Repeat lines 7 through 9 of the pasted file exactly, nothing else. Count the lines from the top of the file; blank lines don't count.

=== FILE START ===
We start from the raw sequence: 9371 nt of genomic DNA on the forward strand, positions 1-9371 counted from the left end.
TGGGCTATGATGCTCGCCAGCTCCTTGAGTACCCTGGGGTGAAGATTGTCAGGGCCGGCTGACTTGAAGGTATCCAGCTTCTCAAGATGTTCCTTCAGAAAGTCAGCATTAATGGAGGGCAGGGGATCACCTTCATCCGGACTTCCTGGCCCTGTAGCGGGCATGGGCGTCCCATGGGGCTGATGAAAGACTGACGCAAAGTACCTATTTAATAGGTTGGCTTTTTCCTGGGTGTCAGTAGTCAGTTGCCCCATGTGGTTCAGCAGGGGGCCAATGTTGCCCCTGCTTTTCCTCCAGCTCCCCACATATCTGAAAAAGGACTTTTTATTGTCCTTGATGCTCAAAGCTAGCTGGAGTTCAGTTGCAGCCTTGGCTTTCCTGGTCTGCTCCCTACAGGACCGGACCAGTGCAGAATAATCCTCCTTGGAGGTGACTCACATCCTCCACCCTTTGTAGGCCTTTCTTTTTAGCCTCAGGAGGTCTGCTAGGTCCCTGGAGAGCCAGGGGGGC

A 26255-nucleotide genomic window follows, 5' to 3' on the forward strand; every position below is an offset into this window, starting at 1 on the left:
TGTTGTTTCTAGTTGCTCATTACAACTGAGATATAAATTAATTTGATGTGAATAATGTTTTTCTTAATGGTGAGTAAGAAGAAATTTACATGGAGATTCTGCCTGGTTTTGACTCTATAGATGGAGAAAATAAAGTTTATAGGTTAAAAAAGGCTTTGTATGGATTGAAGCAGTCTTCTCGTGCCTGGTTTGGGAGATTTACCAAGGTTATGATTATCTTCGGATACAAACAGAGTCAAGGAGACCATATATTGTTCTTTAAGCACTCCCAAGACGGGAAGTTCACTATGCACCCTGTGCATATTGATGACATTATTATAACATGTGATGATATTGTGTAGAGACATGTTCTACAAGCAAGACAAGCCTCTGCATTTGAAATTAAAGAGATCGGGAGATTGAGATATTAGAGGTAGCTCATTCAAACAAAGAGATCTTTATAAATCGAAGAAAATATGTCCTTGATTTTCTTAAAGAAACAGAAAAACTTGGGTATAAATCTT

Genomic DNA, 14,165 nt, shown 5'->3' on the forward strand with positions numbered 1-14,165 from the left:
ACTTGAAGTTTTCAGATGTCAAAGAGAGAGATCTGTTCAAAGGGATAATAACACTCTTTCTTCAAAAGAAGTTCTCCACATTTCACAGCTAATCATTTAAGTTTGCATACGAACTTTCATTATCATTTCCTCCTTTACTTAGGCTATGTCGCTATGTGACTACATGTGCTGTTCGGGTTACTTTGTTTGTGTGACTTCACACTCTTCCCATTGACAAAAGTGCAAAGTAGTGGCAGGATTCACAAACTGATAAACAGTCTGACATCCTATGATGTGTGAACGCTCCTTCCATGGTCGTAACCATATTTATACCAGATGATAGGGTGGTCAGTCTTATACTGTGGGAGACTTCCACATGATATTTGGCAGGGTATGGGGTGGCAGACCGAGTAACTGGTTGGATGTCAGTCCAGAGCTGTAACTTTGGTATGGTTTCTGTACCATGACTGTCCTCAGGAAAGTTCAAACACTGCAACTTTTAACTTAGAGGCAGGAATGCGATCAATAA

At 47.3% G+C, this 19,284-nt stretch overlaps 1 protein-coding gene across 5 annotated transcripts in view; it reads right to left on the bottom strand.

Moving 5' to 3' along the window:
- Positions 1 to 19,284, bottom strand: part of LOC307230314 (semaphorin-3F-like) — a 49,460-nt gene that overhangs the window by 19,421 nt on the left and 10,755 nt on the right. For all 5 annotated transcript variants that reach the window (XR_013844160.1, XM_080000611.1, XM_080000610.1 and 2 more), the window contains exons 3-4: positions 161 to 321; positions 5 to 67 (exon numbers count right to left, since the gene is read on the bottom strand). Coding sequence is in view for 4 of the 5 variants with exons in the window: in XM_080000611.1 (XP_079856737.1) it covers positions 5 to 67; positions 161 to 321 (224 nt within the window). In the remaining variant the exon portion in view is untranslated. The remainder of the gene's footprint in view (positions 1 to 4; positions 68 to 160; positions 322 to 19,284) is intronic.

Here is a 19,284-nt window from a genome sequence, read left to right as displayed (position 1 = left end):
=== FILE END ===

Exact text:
At 47.3% G+C, this 19,284-nt stretch overlaps 1 protein-coding gene across 5 annotated transcripts in view; it reads right to left on the bottom strand.

Moving 5' to 3' along the window:
- Positions 1 to 19,284, bottom strand: part of LOC307230314 (semaphorin-3F-like) — a 49,460-nt gene that overhangs the window by 19,421 nt on the left and 10,755 nt on the right. For all 5 annotated transcript variants that reach the window (XR_013844160.1, XM_080000611.1, XM_080000610.1 and 2 more), the window contains exons 3-4: positions 161 to 321; positions 5 to 67 (exon numbers count right to left, since the gene is read on the bottom strand). Coding sequence is in view for 4 of the 5 variants with exons in the window: in XM_080000611.1 (XP_079856737.1) it covers positions 5 to 67; positions 161 to 321 (224 nt within the window). In the remaining variant the exon portion in view is untranslated. The remainder of the gene's footprint in view (positions 1 to 4; positions 68 to 160; positions 322 to 19,284) is intronic.